the former Yugoslav Republic of Macedonia
- FYR Macedonia: Cold Wave - Jan 2017
- FYR Macedonia: Flash Floods - Aug 2016
- FYR Macedonia: Flash Floods and Mudslides - Aug 2015
- South-Eastern Europe: Floods - Feb 2015
- FYR Macedonia: Cold Wave - Dec 2014
- FYR Macedonia: Floods - Feb 2013
- Europe/Northern Africa: Cold Wave - Jan 2012
- Influenza A (H1N1) Pandemic - Apr 2009
- The former Yugoslav Republic of Macedonia: Forest Fires - Jul 2007
- Central/Eastern Europe: Heat Wave - Jul 2007
The ECDC Communicable Disease Threats Report (CDTR) is a weekly bulletin for epidemiologists and health professionals on active public health threats. This issue of the ECDC Communicable Disease Threats Report (CDTR) covers the period 8-14 October 2017 and includes updates on Legionnaires' disease, influenza, rubella, measles, West Nile fever, chikungunya, cholera and plague.
Twenty-four suspected people smugglers were arrested during an international operation coordinated by Frontex, the European Border and Coast Guard Agency, along with Austria and Germany.
Executive Committee of the High Commissioner’s Programme
A. Situational analysis including new developments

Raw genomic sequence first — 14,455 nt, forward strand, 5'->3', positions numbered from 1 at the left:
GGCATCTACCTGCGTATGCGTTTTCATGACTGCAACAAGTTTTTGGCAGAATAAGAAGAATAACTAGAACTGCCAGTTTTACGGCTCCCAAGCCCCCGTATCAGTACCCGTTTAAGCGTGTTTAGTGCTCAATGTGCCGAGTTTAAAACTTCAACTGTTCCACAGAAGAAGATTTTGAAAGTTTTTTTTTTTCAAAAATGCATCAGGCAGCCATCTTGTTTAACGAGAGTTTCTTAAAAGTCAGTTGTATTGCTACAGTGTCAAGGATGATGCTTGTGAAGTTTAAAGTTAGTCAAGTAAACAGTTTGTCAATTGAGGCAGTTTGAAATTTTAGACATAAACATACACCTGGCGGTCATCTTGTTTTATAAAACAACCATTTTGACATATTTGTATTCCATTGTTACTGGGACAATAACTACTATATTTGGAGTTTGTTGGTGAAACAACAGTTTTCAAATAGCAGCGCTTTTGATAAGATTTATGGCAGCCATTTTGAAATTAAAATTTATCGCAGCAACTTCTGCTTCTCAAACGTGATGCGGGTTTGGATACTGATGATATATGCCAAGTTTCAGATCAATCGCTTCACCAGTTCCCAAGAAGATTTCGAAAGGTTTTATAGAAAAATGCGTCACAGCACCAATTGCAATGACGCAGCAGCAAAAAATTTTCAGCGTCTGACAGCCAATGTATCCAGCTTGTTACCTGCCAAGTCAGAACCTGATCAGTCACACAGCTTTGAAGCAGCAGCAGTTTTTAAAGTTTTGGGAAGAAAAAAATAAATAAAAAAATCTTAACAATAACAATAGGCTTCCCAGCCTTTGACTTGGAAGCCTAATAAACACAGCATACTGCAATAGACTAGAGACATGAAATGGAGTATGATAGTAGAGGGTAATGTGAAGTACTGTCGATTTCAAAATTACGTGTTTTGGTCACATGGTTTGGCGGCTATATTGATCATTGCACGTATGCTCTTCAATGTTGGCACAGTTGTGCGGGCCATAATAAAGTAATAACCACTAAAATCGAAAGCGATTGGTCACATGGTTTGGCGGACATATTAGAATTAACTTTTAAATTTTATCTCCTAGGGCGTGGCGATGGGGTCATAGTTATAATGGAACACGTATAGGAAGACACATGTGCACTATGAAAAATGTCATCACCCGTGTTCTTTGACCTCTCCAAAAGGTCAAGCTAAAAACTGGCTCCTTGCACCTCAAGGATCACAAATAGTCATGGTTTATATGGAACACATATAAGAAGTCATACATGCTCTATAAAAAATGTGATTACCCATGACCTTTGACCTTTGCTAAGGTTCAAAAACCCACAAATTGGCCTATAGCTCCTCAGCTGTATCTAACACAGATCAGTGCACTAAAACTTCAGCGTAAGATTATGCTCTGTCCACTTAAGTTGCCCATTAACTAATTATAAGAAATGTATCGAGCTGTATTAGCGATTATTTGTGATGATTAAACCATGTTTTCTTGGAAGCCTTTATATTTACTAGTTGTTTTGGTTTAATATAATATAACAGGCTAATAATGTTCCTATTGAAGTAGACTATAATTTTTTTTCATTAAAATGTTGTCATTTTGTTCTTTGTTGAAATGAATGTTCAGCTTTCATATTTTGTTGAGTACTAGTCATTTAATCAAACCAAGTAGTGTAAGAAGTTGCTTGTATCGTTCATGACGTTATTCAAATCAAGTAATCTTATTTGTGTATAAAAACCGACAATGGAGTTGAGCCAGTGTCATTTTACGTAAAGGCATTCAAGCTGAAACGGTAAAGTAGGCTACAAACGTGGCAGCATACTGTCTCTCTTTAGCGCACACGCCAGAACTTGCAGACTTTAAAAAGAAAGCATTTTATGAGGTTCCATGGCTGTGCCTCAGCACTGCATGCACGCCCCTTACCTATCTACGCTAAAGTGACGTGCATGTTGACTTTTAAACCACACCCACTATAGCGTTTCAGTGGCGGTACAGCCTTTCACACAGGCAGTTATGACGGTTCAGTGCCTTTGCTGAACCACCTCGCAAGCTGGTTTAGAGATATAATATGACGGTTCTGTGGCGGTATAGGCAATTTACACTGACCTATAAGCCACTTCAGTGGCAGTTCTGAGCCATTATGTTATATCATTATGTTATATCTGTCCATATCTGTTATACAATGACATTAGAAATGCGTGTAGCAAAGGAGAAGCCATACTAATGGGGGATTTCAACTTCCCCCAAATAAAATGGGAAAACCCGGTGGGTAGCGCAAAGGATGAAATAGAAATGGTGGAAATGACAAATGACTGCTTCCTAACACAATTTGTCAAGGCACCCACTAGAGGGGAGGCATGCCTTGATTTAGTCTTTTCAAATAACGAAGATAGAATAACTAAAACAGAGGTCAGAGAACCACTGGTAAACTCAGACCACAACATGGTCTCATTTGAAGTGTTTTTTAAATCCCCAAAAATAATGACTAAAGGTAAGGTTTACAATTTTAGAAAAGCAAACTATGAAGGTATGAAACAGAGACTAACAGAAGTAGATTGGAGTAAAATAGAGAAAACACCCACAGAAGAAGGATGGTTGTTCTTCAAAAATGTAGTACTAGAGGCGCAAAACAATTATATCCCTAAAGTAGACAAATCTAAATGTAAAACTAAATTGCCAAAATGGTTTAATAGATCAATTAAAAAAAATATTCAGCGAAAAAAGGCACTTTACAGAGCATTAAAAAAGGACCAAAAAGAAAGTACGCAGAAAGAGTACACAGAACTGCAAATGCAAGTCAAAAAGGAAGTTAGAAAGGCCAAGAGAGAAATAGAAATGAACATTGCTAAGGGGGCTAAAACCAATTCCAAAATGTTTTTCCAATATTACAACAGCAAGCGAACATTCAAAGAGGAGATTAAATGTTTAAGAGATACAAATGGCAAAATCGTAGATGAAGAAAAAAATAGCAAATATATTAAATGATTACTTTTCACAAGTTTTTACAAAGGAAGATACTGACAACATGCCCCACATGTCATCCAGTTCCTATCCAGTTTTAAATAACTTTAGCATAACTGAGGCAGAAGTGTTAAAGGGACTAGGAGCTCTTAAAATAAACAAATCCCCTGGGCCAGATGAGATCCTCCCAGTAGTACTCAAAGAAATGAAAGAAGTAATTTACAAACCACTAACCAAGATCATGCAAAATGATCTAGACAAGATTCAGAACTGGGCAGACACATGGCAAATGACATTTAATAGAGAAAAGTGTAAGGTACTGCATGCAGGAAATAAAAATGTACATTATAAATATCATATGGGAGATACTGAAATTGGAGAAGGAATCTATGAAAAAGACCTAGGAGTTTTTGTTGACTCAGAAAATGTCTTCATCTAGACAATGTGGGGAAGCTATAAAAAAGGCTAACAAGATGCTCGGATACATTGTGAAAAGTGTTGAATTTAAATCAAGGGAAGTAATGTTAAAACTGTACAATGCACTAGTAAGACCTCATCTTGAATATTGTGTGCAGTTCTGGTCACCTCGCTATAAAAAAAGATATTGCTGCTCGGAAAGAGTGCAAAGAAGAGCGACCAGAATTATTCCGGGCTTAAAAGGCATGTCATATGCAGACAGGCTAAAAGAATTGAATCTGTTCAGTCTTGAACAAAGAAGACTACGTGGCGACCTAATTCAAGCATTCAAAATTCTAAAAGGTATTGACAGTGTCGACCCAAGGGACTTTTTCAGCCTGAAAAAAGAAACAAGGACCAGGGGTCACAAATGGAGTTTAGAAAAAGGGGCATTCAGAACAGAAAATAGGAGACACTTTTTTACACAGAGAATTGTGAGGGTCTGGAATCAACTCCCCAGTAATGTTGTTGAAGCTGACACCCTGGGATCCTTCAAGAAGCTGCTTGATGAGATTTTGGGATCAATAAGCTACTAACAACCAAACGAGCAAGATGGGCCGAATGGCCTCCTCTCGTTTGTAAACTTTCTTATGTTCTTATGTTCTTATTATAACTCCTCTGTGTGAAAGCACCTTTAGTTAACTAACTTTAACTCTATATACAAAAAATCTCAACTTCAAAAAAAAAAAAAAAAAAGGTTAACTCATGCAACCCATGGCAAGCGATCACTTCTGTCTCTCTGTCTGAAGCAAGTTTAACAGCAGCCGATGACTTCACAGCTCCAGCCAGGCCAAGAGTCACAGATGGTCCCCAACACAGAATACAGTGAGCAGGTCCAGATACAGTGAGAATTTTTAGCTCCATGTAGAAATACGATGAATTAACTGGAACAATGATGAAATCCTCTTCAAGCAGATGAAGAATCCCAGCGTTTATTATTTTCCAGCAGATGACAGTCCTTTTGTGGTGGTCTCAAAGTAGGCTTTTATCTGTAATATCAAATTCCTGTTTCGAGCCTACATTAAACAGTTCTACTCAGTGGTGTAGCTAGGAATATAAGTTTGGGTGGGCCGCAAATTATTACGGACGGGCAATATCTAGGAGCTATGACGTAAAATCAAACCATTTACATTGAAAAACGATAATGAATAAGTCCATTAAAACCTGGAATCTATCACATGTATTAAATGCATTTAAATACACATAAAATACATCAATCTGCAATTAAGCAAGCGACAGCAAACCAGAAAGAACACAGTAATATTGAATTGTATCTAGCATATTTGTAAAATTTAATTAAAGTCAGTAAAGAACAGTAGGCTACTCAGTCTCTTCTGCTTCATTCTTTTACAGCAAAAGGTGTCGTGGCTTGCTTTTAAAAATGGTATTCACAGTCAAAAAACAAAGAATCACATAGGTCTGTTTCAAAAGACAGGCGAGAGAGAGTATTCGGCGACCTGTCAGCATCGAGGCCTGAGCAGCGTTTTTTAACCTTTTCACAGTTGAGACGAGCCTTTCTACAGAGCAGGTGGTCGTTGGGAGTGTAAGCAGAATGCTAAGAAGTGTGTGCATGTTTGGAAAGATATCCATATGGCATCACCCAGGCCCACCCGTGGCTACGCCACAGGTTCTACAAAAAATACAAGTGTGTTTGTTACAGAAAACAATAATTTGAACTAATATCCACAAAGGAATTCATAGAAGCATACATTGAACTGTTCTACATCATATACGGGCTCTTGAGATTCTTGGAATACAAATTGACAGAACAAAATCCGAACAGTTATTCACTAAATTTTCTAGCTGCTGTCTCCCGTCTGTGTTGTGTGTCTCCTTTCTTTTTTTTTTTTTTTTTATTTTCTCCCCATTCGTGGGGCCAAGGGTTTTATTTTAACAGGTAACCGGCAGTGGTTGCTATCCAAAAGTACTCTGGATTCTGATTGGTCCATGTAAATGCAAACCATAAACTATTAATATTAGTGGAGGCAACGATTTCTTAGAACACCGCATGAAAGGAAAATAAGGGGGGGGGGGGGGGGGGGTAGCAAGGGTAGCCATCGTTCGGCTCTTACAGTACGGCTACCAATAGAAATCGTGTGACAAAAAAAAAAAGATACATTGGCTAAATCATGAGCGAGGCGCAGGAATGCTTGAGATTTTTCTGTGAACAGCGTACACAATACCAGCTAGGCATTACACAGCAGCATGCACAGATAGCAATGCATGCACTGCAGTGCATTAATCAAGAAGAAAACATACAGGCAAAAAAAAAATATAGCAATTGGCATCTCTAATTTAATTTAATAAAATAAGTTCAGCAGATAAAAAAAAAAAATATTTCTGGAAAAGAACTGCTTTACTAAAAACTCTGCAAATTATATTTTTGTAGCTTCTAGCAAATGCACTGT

Compilation of available statistical data indicates that the arrivals to Europe through the Mediterranean in the first eight months of 2017 is lower when compared to the same period in 2016. As of 31 August 2017, national authorities in Greece, Italy, Cyprus, Bulgaria and Spain registered 131,167 newly arrived migrants mostly from the Middle East, Africa, South and Central Asia which is in a sharp contrast to 297,255 recorded during the same period in 2016 (56% decrease).
Trends and key figures
The requirements presented in this funding snapshot refer to the 2017 Regional Refugee and Migrant Response Plan covering the period January to December 2017 available at http://reporting.unhcr.org/publications
RRP requirements: $690,935,678
Funding received: $337,787,682
% funded: 49%
Trends and key figures